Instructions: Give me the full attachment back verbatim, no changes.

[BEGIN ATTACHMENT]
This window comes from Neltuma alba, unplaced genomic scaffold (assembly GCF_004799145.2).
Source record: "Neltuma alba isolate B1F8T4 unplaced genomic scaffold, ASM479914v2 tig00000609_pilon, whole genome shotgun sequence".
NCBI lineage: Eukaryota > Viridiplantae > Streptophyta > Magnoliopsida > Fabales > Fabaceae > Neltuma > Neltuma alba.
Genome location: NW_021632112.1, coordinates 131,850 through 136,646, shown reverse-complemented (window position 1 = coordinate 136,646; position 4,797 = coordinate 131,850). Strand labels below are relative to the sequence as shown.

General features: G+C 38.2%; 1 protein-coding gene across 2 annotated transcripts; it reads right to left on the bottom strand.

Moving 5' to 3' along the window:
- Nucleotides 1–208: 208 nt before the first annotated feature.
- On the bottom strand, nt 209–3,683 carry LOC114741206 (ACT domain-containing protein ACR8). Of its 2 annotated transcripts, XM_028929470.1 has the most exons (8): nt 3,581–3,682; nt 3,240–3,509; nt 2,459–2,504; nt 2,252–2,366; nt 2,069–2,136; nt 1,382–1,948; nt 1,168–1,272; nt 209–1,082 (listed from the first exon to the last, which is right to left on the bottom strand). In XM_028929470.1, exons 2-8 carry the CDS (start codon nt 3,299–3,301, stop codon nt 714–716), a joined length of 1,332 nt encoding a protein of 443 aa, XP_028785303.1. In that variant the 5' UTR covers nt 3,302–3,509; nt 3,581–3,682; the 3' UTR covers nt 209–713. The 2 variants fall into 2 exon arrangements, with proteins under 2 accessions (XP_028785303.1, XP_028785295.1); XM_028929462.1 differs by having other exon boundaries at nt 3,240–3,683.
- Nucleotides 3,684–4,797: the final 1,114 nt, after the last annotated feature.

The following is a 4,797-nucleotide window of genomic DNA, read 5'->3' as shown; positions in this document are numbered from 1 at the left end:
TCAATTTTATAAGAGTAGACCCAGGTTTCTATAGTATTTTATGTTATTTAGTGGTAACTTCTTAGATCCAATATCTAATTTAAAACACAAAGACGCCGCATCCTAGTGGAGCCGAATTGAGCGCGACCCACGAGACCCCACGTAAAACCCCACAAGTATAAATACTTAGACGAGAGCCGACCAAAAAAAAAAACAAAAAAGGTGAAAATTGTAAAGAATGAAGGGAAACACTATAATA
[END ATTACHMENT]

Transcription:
This window comes from Neltuma alba, unplaced genomic scaffold (assembly GCF_004799145.2).
Source record: "Neltuma alba isolate B1F8T4 unplaced genomic scaffold, ASM479914v2 tig00000609_pilon, whole genome shotgun sequence".
NCBI lineage: Eukaryota > Viridiplantae > Streptophyta > Magnoliopsida > Fabales > Fabaceae > Neltuma > Neltuma alba.
Genome location: NW_021632112.1, coordinates 131,850 through 136,646, shown reverse-complemented (window position 1 = coordinate 136,646; position 4,797 = coordinate 131,850). Strand labels below are relative to the sequence as shown.

General features: G+C 38.2%; 1 protein-coding gene across 2 annotated transcripts; it reads right to left on the bottom strand.

Moving 5' to 3' along the window:
- Nucleotides 1–208: 208 nt before the first annotated feature.
- On the bottom strand, nt 209–3,683 carry LOC114741206 (ACT domain-containing protein ACR8). Of its 2 annotated transcripts, XM_028929470.1 has the most exons (8): nt 3,581–3,682; nt 3,240–3,509; nt 2,459–2,504; nt 2,252–2,366; nt 2,069–2,136; nt 1,382–1,948; nt 1,168–1,272; nt 209–1,082 (listed from the first exon to the last, which is right to left on the bottom strand). In XM_028929470.1, exons 2-8 carry the CDS (start codon nt 3,299–3,301, stop codon nt 714–716), a joined length of 1,332 nt encoding a protein of 443 aa, XP_028785303.1. In that variant the 5' UTR covers nt 3,302–3,509; nt 3,581–3,682; the 3' UTR covers nt 209–713. The 2 variants fall into 2 exon arrangements, with proteins under 2 accessions (XP_028785303.1, XP_028785295.1); XM_028929462.1 differs by having other exon boundaries at nt 3,240–3,683.
- Nucleotides 3,684–4,797: the final 1,114 nt, after the last annotated feature.

The following is a 4,797-nucleotide window of genomic DNA, read 5'->3' as shown; positions in this document are numbered from 1 at the left end:
TCAATTTTATAAGAGTAGACCCAGGTTTCTATAGTATTTTATGTTATTTAGTGGTAACTTCTTAGATCCAATATCTAATTTAAAACACAAAGACGCCGCATCCTAGTGGAGCCGAATTGAGCGCGACCCACGAGACCCCACGTAAAACCCCACAAGTATAAATACTTAGACGAGAGCCGACCAAAAAAAAAAACAAAAAAGGTGAAAATTGTAAAGAATGAAGGGAAACACTATAATA